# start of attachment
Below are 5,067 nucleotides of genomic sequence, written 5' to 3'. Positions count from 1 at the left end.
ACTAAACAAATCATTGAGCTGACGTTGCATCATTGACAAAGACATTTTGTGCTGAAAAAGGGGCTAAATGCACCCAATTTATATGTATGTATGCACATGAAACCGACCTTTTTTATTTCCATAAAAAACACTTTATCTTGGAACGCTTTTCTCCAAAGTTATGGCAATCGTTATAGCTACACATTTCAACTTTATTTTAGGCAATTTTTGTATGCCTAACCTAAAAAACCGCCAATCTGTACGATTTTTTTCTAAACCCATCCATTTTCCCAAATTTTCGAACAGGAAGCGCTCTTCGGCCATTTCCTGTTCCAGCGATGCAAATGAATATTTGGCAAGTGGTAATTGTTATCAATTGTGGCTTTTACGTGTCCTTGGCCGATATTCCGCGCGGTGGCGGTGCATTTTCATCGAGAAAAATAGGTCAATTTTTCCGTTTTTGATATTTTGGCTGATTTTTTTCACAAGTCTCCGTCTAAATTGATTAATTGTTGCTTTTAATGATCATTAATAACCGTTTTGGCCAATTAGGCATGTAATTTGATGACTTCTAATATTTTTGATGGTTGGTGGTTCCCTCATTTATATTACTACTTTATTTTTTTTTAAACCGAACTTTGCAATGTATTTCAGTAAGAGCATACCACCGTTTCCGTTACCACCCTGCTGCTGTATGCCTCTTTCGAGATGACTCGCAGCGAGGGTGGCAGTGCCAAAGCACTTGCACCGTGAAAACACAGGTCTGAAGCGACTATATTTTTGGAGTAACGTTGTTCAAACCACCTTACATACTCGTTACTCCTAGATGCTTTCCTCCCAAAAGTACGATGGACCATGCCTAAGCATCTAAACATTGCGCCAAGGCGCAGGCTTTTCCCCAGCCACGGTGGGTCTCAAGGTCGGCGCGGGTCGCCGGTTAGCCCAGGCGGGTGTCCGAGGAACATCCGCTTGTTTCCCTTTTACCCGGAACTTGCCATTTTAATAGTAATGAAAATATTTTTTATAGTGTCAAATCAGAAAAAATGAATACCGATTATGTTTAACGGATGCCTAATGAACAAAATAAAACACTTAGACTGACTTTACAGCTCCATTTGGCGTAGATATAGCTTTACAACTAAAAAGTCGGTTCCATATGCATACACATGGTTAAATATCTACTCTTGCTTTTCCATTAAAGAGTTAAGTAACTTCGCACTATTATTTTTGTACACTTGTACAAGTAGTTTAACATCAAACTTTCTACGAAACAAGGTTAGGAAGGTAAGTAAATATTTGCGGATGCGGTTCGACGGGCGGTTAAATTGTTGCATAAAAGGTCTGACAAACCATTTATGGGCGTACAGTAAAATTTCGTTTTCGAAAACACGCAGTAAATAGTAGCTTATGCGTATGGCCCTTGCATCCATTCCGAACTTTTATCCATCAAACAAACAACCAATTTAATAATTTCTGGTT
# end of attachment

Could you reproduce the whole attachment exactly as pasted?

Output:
Below are 5,067 nucleotides of genomic sequence, written 5' to 3'. Positions count from 1 at the left end.
ACTAAACAAATCATTGAGCTGACGTTGCATCATTGACAAAGACATTTTGTGCTGAAAAAGGGGCTAAATGCACCCAATTTATATGTATGTATGCACATGAAACCGACCTTTTTTATTTCCATAAAAAACACTTTATCTTGGAACGCTTTTCTCCAAAGTTATGGCAATCGTTATAGCTACACATTTCAACTTTATTTTAGGCAATTTTTGTATGCCTAACCTAAAAAACCGCCAATCTGTACGATTTTTTTCTAAACCCATCCATTTTCCCAAATTTTCGAACAGGAAGCGCTCTTCGGCCATTTCCTGTTCCAGCGATGCAAATGAATATTTGGCAAGTGGTAATTGTTATCAATTGTGGCTTTTACGTGTCCTTGGCCGATATTCCGCGCGGTGGCGGTGCATTTTCATCGAGAAAAATAGGTCAATTTTTCCGTTTTTGATATTTTGGCTGATTTTTTTCACAAGTCTCCGTCTAAATTGATTAATTGTTGCTTTTAATGATCATTAATAACCGTTTTGGCCAATTAGGCATGTAATTTGATGACTTCTAATATTTTTGATGGTTGGTGGTTCCCTCATTTATATTACTACTTTATTTTTTTTTAAACCGAACTTTGCAATGTATTTCAGTAAGAGCATACCACCGTTTCCGTTACCACCCTGCTGCTGTATGCCTCTTTCGAGATGACTCGCAGCGAGGGTGGCAGTGCCAAAGCACTTGCACCGTGAAAACACAGGTCTGAAGCGACTATATTTTTGGAGTAACGTTGTTCAAACCACCTTACATACTCGTTACTCCTAGATGCTTTCCTCCCAAAAGTACGATGGACCATGCCTAAGCATCTAAACATTGCGCCAAGGCGCAGGCTTTTCCCCAGCCACGGTGGGTCTCAAGGTCGGCGCGGGTCGCCGGTTAGCCCAGGCGGGTGTCCGAGGAACATCCGCTTGTTTCCCTTTTACCCGGAACTTGCCATTTTAATAGTAATGAAAATATTTTTTATAGTGTCAAATCAGAAAAAATGAATACCGATTATGTTTAACGGATGCCTAATGAACAAAATAAAACACTTAGACTGACTTTACAGCTCCATTTGGCGTAGATATAGCTTTACAACTAAAAAGTCGGTTCCATATGCATACACATGGTTAAATATCTACTCTTGCTTTTCCATTAAAGAGTTAAGTAACTTCGCACTATTATTTTTGTACACTTGTACAAGTAGTTTAACATCAAACTTTCTACGAAACAAGGTTAGGAAGGTAAGTAAATATTTGCGGATGCGGTTCGACGGGCGGTTAAATTGTTGCATAAAAGGTCTGACAAACCATTTATGGGCGTACAGTAAAATTTCGTTTTCGAAAACACGCAGTAAATAGTAGCTTATGCGTATGGCCCTTGCATCCATTCCGAACTTTTATCCATCAAACAAACAACCAATTTAATAATTTCTGGTT